A Good-Natured Change of Pace for Nicole Atkins
Goth music can be a riot, especially when it’s not trying to be. Same deal with Nicole Atkins‘ latest album, Slow Phaser, streaming at Spotify. It’s a sharp turn away from the brooding, frequently lurid, Americana-tinged sound that’s been her stock in trade. In much the same vein as Pulp, who built a career out of being simultaneously creepy and funny, this one goes in a satirical retro 70s and 80s vein. It’s a keyboard-driven album. Organ and an endless supply of cheesy vintage synth patches pop up everywhere, in lieu of the Irina Yalkowsky guitar solos that have made much of Atkins’ work so consistently intense. Atkins will be playing a lot of this new stuff, no doubt, at Madison Square Park on June 18 at 7 PM and if you’re going you should get there early.
Not everything on the album is funny and sarcastic. There’s We Wait Too Long, which looks back to early 80s Siouxsie & the Banshees: “I will soon find something wrong for you to find in me, I will bend the melody until it bleeds,” Atkins intones. With its creepy keys and church organ, Red Ropes is typical Atkins noir. “‘I’ll always be a prizefighter beaten up against the ropes; you’ll always be a liar, punchdrunk on busted hopes,” she laments. Then she segues into What Do You Know, which shifts from unexpectedly funky to 80s goth-pop with more of that ominous organ. And from there, into Gasoline Bride, which starts out as a savage Nashville gothic escape anthem but then goes into high camp as the synth raises the cheese factor to redline.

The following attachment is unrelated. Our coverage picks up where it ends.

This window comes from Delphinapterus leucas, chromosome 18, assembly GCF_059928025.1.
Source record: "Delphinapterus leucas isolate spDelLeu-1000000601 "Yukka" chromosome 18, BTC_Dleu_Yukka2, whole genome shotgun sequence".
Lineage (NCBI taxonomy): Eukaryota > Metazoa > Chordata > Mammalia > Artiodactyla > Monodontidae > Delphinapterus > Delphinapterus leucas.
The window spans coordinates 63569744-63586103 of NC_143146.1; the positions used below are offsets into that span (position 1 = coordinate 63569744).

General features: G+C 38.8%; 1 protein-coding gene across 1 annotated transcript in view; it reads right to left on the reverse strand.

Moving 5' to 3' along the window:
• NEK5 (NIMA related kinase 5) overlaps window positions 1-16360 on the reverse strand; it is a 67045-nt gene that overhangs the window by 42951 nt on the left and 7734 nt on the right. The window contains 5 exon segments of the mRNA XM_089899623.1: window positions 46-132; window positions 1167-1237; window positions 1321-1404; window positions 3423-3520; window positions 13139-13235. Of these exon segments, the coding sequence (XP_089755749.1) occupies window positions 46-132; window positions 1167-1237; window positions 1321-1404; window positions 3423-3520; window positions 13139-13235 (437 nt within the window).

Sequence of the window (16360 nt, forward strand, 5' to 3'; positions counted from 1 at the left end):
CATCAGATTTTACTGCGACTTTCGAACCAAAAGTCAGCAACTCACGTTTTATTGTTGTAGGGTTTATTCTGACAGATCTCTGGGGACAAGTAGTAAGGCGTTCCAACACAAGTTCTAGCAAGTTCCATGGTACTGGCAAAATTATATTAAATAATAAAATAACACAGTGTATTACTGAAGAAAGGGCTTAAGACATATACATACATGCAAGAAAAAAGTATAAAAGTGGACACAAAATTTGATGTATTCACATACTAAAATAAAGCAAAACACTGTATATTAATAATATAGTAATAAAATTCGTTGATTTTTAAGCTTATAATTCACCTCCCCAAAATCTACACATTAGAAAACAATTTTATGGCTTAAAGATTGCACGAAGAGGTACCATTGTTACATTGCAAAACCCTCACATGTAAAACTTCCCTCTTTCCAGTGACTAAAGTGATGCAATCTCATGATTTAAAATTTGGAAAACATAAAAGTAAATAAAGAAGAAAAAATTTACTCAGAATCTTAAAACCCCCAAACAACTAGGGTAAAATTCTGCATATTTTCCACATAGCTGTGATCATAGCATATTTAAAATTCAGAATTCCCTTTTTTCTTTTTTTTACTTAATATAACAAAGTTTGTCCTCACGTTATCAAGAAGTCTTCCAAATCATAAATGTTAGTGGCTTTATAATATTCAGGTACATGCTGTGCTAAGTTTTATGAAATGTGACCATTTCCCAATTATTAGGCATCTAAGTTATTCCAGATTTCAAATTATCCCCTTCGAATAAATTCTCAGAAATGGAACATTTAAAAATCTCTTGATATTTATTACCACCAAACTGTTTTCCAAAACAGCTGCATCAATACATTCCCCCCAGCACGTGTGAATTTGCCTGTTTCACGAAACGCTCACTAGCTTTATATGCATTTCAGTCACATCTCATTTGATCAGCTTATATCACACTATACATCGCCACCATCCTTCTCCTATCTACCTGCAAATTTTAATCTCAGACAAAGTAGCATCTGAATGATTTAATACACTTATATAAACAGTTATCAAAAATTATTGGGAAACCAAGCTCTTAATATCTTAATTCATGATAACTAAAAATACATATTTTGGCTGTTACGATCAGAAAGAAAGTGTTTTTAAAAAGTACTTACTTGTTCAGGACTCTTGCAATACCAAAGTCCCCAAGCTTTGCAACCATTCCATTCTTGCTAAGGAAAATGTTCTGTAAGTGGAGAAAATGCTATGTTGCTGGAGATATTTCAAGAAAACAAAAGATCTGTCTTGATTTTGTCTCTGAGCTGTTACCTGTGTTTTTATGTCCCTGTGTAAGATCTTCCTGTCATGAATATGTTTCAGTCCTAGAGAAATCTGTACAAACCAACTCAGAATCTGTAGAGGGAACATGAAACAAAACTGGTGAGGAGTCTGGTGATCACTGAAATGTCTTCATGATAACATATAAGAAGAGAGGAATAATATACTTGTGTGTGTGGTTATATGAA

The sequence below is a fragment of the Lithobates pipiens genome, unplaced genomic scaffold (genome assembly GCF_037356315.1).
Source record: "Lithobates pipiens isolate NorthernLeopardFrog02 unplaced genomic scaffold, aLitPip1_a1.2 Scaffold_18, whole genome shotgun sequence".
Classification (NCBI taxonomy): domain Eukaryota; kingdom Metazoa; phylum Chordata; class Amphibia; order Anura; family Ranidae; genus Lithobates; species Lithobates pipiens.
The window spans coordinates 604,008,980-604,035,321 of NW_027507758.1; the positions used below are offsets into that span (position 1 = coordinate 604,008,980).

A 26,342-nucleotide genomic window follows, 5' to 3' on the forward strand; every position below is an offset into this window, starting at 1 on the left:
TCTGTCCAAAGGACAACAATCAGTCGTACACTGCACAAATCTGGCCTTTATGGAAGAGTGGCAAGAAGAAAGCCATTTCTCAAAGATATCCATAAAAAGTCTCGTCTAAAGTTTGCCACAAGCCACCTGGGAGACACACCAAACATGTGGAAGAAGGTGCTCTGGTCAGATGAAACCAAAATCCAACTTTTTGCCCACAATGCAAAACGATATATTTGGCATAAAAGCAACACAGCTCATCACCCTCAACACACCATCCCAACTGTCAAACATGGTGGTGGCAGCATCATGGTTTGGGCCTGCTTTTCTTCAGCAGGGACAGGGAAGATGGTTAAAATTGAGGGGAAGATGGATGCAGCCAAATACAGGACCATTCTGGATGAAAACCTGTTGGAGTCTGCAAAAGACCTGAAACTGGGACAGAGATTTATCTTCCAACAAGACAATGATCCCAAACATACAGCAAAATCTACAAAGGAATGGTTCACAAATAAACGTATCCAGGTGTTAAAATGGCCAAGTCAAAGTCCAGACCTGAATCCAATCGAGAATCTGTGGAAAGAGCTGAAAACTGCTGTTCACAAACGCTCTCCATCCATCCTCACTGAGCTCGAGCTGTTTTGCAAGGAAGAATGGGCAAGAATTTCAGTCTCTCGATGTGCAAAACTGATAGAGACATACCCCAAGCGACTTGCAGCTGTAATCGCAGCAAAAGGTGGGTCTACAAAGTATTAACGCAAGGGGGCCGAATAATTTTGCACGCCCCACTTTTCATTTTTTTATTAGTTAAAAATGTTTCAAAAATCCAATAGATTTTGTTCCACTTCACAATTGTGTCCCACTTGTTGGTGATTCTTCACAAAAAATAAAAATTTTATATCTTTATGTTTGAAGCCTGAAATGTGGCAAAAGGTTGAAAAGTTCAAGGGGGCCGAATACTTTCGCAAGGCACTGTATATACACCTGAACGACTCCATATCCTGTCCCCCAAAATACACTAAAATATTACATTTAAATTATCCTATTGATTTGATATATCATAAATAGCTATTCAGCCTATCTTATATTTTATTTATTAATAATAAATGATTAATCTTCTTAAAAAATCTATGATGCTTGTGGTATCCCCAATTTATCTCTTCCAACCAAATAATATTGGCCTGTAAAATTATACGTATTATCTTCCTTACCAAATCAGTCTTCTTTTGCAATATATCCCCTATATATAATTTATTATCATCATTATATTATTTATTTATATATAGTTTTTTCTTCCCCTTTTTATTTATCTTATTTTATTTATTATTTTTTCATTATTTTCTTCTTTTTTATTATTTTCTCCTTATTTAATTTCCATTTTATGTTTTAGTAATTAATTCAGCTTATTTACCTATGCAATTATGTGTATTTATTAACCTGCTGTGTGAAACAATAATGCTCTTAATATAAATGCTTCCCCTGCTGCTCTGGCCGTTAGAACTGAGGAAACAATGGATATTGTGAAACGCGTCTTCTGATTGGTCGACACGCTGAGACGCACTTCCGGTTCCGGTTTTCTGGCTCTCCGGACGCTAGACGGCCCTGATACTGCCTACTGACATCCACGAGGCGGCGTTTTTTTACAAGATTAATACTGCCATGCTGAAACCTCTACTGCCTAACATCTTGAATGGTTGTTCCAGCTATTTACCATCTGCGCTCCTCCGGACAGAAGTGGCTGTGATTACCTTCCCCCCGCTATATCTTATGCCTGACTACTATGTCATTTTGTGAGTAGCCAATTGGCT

Building out of a cool noir piano-and-organ intro, It’s Only Chemistry becomes a blithely carnivalesque mashup of noir, oldschool soul and circus rock. Atkins reaches for a parched desperation against a backdrop of theatrical 80s goth-pop on The Worst Hangover. A wry miniature, Sin Song loops an acoustic guitar riff straight out of Supertramp underneath an obscenely amusing punk rock mantra.
Cool People nicks the riff from Walk on Wild Side, a snide outsider’s anthem juxtaposing silly synth flourishes with a typically moody Atkins lyric. There are also a couple of straight-up retro 70s disco songs: Who Killed the Moonlight, and the sarcastic post-party brushoff scenario Girl You Look Amazing. The album ends on a somberly enveloping note with the mysterious, swayingly nocturnal, metaphorically-charged seafaring anthem Above As Below, bringing to mind a slow ballad by the Church from around 1990 or so. Which could be a sign that since Atkins has had her fun, it’s time to go back to the shadows she knows so well.